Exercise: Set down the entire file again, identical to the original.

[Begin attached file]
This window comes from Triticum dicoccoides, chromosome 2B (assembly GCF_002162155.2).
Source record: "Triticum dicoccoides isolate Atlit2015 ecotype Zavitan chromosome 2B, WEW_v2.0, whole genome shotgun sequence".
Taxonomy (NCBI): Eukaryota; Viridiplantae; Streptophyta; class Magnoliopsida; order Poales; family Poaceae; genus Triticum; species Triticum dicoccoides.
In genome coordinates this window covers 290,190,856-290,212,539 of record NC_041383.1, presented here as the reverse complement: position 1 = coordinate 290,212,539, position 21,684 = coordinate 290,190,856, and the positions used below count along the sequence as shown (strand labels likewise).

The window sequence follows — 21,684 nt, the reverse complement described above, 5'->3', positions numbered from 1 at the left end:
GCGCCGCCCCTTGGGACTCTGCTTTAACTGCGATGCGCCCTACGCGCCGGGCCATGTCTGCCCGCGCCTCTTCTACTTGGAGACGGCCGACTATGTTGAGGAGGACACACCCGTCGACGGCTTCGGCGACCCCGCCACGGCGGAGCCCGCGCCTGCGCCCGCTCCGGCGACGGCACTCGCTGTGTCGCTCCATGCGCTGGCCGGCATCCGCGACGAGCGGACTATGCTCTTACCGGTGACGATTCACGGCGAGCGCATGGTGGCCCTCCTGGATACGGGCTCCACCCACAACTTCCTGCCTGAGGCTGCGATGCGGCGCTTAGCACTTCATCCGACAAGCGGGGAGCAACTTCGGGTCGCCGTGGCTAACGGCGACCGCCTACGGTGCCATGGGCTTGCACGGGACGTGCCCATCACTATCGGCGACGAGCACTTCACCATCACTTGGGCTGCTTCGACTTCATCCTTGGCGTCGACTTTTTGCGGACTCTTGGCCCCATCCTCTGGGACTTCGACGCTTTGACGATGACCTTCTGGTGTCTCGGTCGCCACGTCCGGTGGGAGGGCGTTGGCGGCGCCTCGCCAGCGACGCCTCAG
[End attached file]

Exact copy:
This window comes from Triticum dicoccoides, chromosome 2B (assembly GCF_002162155.2).
Source record: "Triticum dicoccoides isolate Atlit2015 ecotype Zavitan chromosome 2B, WEW_v2.0, whole genome shotgun sequence".
Taxonomy (NCBI): Eukaryota; Viridiplantae; Streptophyta; class Magnoliopsida; order Poales; family Poaceae; genus Triticum; species Triticum dicoccoides.
In genome coordinates this window covers 290,190,856-290,212,539 of record NC_041383.1, presented here as the reverse complement: position 1 = coordinate 290,212,539, position 21,684 = coordinate 290,190,856, and the positions used below count along the sequence as shown (strand labels likewise).

The window sequence follows — 21,684 nt, the reverse complement described above, 5'->3', positions numbered from 1 at the left end:
GCGCCGCCCCTTGGGACTCTGCTTTAACTGCGATGCGCCCTACGCGCCGGGCCATGTCTGCCCGCGCCTCTTCTACTTGGAGACGGCCGACTATGTTGAGGAGGACACACCCGTCGACGGCTTCGGCGACCCCGCCACGGCGGAGCCCGCGCCTGCGCCCGCTCCGGCGACGGCACTCGCTGTGTCGCTCCATGCGCTGGCCGGCATCCGCGACGAGCGGACTATGCTCTTACCGGTGACGATTCACGGCGAGCGCATGGTGGCCCTCCTGGATACGGGCTCCACCCACAACTTCCTGCCTGAGGCTGCGATGCGGCGCTTAGCACTTCATCCGACAAGCGGGGAGCAACTTCGGGTCGCCGTGGCTAACGGCGACCGCCTACGGTGCCATGGGCTTGCACGGGACGTGCCCATCACTATCGGCGACGAGCACTTCACCATCACTTGGGCTGCTTCGACTTCATCCTTGGCGTCGACTTTTTGCGGACTCTTGGCCCCATCCTCTGGGACTTCGACGCTTTGACGATGACCTTCTGGTGTCTCGGTCGCCACGTCCGGTGGGAGGGCGTTGGCGGCGCCTCGCCAGCGACGCCTCAG